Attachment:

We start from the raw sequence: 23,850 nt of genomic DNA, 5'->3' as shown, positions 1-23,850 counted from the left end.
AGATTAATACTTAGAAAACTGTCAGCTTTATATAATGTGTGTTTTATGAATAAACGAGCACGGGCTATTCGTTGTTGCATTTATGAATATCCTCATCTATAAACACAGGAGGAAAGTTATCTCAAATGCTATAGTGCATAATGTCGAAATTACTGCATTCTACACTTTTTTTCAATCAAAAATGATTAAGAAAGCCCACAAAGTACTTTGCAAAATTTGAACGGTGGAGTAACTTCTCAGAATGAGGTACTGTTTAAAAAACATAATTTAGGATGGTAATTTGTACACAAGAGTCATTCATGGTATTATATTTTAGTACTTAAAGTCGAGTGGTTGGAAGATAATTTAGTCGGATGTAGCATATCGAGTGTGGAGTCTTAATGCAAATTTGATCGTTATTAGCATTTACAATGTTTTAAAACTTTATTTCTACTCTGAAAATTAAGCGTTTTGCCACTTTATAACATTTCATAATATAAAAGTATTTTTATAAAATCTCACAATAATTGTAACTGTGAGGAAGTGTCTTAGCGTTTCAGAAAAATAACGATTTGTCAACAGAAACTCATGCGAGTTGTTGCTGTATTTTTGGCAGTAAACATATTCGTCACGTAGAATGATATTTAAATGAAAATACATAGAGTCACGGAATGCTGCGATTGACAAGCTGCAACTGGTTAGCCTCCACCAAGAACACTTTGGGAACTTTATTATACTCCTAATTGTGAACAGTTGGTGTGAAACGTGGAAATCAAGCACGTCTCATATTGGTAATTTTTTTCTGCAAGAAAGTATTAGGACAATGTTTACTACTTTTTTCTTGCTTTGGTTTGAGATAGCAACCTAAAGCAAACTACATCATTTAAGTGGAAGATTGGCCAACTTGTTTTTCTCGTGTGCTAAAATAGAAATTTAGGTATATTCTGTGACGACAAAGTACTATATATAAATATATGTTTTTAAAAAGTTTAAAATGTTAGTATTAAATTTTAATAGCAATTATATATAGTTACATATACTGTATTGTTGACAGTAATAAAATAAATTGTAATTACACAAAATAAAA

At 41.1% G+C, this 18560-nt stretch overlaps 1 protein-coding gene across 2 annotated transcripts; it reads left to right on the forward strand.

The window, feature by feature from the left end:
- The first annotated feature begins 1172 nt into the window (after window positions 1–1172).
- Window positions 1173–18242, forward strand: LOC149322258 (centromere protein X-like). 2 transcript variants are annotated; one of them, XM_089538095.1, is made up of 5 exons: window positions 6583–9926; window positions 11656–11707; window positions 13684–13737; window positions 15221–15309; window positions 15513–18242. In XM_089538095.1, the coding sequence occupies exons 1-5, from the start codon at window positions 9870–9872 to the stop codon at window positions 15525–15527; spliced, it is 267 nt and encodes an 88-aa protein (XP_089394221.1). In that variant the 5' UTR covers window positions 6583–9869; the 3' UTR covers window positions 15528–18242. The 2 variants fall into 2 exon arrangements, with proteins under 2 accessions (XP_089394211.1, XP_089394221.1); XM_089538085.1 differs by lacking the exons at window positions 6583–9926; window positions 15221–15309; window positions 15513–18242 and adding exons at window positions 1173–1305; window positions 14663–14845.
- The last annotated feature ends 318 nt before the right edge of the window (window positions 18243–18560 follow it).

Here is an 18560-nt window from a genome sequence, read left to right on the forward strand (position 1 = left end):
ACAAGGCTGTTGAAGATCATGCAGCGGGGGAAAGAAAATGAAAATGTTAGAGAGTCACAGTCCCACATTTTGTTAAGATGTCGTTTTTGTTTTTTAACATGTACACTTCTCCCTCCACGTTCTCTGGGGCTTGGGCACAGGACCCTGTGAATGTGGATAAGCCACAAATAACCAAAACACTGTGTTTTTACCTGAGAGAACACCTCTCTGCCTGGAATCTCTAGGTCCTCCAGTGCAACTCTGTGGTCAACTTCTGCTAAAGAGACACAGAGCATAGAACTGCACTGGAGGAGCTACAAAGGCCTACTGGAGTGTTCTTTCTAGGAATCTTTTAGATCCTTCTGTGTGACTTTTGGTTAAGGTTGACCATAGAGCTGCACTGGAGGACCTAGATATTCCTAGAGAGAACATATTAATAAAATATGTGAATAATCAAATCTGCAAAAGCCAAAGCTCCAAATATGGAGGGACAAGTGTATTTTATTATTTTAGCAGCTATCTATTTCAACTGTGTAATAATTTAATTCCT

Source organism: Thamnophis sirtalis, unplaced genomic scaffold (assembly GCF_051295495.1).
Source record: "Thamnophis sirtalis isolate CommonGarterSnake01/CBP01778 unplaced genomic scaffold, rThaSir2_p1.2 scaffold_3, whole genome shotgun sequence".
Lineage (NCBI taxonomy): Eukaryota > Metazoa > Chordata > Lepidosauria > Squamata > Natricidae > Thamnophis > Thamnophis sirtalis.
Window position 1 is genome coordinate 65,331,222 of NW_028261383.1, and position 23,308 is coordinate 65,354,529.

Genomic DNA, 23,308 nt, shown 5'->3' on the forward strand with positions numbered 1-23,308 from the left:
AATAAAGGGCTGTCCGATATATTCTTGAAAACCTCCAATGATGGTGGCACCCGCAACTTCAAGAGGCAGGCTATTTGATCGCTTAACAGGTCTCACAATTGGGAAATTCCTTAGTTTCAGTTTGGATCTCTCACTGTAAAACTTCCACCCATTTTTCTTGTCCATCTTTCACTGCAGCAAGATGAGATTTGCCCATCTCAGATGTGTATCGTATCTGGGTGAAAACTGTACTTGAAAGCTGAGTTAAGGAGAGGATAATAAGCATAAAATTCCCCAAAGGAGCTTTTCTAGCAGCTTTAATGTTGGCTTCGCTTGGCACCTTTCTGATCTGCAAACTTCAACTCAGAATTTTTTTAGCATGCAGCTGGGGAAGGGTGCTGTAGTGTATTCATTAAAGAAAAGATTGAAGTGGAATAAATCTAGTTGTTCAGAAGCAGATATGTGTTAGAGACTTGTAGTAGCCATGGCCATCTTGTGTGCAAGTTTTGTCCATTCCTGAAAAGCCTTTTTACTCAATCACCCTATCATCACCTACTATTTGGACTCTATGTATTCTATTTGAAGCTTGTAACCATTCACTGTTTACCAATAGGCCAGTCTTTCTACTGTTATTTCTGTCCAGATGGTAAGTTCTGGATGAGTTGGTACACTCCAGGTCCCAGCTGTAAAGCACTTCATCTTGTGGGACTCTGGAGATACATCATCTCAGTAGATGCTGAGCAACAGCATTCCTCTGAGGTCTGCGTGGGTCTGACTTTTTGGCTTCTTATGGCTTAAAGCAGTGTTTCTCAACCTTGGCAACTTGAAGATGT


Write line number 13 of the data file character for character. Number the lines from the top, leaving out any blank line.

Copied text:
Window position 1 is genome coordinate 65,331,222 of NW_028261383.1, and position 23,308 is coordinate 65,354,529.